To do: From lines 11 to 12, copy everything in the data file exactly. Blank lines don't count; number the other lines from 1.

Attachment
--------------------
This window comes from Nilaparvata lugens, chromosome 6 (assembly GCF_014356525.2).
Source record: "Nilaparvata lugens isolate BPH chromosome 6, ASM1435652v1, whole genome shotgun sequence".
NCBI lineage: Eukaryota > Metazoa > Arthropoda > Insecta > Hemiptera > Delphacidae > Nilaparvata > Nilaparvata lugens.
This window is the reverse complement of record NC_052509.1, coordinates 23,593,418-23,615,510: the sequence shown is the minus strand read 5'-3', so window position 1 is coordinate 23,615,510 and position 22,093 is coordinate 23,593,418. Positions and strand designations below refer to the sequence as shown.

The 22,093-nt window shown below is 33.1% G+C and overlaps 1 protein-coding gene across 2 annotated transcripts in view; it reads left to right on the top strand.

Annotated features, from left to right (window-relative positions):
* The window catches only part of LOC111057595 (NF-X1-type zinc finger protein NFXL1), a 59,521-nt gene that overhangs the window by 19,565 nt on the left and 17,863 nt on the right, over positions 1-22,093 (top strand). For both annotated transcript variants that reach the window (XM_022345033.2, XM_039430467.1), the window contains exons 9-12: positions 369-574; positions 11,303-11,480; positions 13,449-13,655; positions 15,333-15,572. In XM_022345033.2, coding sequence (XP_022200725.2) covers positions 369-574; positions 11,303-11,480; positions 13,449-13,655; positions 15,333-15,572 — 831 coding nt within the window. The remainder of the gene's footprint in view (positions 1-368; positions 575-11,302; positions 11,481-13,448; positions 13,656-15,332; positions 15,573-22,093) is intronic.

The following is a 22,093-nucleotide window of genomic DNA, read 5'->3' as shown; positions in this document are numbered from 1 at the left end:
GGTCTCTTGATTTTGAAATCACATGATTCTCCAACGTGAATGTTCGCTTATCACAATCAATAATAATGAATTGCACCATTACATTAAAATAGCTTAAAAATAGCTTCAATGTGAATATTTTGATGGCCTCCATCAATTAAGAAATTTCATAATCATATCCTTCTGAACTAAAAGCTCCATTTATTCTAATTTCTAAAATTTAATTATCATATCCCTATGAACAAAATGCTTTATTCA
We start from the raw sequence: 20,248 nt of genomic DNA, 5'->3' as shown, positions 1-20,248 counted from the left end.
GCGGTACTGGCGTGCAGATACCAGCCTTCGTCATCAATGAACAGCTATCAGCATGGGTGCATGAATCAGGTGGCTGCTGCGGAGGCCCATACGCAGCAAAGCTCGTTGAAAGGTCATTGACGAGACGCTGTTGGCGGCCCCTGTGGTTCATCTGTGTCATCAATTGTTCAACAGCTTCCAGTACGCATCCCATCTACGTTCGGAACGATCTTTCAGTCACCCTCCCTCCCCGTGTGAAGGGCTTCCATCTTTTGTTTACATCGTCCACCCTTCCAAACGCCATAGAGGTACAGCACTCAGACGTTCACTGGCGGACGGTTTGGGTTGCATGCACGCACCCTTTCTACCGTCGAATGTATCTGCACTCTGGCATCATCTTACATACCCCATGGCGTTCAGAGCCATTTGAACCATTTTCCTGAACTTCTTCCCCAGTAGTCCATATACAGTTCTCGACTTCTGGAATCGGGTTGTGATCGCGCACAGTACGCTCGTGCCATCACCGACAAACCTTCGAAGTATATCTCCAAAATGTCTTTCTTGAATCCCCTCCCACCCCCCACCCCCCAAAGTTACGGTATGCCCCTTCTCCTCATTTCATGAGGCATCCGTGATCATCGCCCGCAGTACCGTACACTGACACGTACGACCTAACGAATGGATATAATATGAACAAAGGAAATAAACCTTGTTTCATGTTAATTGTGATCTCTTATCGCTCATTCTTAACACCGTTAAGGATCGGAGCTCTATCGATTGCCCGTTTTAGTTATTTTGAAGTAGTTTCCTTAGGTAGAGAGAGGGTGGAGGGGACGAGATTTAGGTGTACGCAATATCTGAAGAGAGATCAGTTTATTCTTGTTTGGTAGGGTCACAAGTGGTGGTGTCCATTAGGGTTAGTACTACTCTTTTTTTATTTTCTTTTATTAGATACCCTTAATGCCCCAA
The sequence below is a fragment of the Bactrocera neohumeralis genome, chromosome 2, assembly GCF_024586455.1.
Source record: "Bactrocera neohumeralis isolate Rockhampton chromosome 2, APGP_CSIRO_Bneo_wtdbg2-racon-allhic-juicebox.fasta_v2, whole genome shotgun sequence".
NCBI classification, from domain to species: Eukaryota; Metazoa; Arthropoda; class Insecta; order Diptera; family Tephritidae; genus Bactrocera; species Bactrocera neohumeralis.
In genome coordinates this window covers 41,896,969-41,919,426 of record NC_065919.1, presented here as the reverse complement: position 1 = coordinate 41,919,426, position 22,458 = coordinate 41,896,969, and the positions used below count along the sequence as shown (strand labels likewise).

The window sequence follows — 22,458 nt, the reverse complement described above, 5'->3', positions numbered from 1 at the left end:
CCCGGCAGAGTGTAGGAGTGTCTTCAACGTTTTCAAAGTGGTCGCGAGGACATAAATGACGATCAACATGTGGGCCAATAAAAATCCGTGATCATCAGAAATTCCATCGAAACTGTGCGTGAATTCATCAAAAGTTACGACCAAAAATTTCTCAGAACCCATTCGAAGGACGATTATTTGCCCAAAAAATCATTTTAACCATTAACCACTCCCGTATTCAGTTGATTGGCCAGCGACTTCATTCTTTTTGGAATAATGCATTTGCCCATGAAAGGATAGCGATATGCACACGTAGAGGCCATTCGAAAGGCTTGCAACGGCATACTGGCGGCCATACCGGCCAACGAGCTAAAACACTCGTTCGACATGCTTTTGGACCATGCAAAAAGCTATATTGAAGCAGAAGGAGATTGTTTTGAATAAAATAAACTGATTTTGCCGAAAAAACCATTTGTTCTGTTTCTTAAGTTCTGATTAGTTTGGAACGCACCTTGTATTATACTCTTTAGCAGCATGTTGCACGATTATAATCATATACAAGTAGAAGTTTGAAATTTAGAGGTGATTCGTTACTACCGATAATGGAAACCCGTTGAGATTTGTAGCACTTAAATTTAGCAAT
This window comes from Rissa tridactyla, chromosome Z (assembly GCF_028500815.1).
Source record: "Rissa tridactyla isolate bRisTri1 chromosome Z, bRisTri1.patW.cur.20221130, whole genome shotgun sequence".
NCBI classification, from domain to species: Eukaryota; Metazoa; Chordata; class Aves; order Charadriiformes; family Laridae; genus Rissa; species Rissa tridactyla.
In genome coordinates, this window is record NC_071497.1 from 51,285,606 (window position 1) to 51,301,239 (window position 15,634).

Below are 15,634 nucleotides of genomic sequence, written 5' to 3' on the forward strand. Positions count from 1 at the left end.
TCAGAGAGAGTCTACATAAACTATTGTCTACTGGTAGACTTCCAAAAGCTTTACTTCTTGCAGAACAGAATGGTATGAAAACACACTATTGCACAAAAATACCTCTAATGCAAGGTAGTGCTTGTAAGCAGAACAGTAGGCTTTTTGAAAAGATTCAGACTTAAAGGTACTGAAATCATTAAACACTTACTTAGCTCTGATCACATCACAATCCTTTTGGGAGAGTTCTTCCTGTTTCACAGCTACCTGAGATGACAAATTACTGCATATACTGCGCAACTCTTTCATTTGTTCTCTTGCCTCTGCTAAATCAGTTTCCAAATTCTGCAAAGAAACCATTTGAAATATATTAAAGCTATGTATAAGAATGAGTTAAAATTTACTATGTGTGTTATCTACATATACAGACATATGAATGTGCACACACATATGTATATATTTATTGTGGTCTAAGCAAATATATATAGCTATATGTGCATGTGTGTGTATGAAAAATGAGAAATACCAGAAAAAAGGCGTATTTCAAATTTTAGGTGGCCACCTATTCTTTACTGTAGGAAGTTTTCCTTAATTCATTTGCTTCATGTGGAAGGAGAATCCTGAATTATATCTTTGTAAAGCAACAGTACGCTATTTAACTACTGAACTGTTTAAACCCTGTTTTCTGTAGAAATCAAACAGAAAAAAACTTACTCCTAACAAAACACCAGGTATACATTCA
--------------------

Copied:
GCGGTACTGGCGTGCAGATACCAGCCTTCGTCATCAATGAACAGCTATCAGCATGGGTGCATGAATCAGGTGGCTGCTGCGGAGGCCCATACGCAGCAAAGCTCGTTGAAAGGTCATTGACGAGACGCTGTTGGCGGCCCCTGTGGTTCATCTGTGTCATCAATTGTTCAACAGCTTCCAGTACGCATCCCATCTACGTTCGGAACGATCTTTCAGTCACCCTCCCTCCCCGTGTGAAGGGCTTCCATCTTTTGTTTACATCGTCCACCCTTCCAAACGCCATAGAGGTACAGCACTCAGACGTTCACTGGCGGACGGTTTGGGTTGCATGCACGCACCCTTTCTACCGTCGAATGTATCTGCACTCTGGCATCATCTTACATACCCCATGGCGTTCAGAGCCATTTGAACCATTTTCCTGAACTTCTTCCCCAGTAGTCCATATACAGTTCTCGACTTCTGGAATCGGGTTGTGATCGCGCACAGTACGCTCGTGCCATCACCGACAAACCTTCGAAGTATATCTCCAAAATGTCTTTCTTGAATCCCCTCCCACCCCCCACCCCCCAAAGTTACGGTATGCCCCTTCTCCTCATTTCATGAGGCATCCGTGATCATCGCCCGCAGTACCGTACACTGACACGTACGACCTAACGAATGGATATAATATGAACAAAGGAAATAAACCTTGTTTCATGTTAATTGTGATCTCTTATCGCTCATTCTTAACACCGTTAAGGATCGGAGCTCTATCGATTGCCCGTTTTAGTTATTTTGAAGTAGTTTCCTTAGGTAGAGAGAGGGTGGAGGGGACGAGATTTAGGTGTACGCAATATCTGAAGAGAGATCAGTTTATTCTTGTTTGGTAGGGTCACAAGTGGTGGTGTCCATTAGGGTTAGTACTACTCTTTTTTTATTTTCTTTTATTAGATACCCTTAATGCCCCAA
The sequence below is a fragment of the Bactrocera neohumeralis genome, chromosome 2, assembly GCF_024586455.1.